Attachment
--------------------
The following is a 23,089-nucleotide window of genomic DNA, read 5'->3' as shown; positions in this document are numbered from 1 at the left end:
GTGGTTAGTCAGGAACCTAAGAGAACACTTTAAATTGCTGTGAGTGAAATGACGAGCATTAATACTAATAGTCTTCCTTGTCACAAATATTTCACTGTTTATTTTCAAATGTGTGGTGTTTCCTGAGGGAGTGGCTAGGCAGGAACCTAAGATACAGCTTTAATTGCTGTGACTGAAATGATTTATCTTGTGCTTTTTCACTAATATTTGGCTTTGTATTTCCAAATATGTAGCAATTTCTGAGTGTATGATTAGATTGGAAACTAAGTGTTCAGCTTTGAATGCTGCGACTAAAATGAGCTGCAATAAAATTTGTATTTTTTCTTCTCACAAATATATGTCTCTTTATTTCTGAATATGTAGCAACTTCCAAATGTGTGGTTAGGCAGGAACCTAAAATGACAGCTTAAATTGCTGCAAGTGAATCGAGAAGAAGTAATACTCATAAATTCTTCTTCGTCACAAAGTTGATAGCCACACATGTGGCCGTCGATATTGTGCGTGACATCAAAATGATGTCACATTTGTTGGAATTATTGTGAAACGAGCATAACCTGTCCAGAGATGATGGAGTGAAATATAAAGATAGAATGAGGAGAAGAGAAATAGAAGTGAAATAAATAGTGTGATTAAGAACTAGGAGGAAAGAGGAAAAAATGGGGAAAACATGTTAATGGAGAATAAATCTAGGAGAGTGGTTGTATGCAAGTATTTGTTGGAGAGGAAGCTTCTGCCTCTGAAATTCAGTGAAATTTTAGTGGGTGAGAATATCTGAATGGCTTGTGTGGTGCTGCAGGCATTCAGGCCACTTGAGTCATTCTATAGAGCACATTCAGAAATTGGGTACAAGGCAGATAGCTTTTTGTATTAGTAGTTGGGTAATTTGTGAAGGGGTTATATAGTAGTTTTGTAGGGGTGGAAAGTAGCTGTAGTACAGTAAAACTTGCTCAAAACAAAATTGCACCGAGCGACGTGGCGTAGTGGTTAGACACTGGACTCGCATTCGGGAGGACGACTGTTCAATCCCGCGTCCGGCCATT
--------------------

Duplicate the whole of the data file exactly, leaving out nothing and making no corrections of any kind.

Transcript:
The following is a 23,089-nucleotide window of genomic DNA, read 5'->3' as shown; positions in this document are numbered from 1 at the left end:
GTGGTTAGTCAGGAACCTAAGAGAACACTTTAAATTGCTGTGAGTGAAATGACGAGCATTAATACTAATAGTCTTCCTTGTCACAAATATTTCACTGTTTATTTTCAAATGTGTGGTGTTTCCTGAGGGAGTGGCTAGGCAGGAACCTAAGATACAGCTTTAATTGCTGTGACTGAAATGATTTATCTTGTGCTTTTTCACTAATATTTGGCTTTGTATTTCCAAATATGTAGCAATTTCTGAGTGTATGATTAGATTGGAAACTAAGTGTTCAGCTTTGAATGCTGCGACTAAAATGAGCTGCAATAAAATTTGTATTTTTTCTTCTCACAAATATATGTCTCTTTATTTCTGAATATGTAGCAACTTCCAAATGTGTGGTTAGGCAGGAACCTAAAATGACAGCTTAAATTGCTGCAAGTGAATCGAGAAGAAGTAATACTCATAAATTCTTCTTCGTCACAAAGTTGATAGCCACACATGTGGCCGTCGATATTGTGCGTGACATCAAAATGATGTCACATTTGTTGGAATTATTGTGAAACGAGCATAACCTGTCCAGAGATGATGGAGTGAAATATAAAGATAGAATGAGGAGAAGAGAAATAGAAGTGAAATAAATAGTGTGATTAAGAACTAGGAGGAAAGAGGAAAAAATGGGGAAAACATGTTAATGGAGAATAAATCTAGGAGAGTGGTTGTATGCAAGTATTTGTTGGAGAGGAAGCTTCTGCCTCTGAAATTCAGTGAAATTTTAGTGGGTGAGAATATCTGAATGGCTTGTGTGGTGCTGCAGGCATTCAGGCCACTTGAGTCATTCTATAGAGCACATTCAGAAATTGGGTACAAGGCAGATAGCTTTTTGTATTAGTAGTTGGGTAATTTGTGAAGGGGTTATATAGTAGTTTTGTAGGGGTGGAAAGTAGCTGTAGTACAGTAAAACTTGCTCAAAACAAAATTGCACCGAGCGACGTGGCGTAGTGGTTAGACACTGGACTCGCATTCGGGAGGACGACTGTTCAATCCCGCGTCCGGCCATT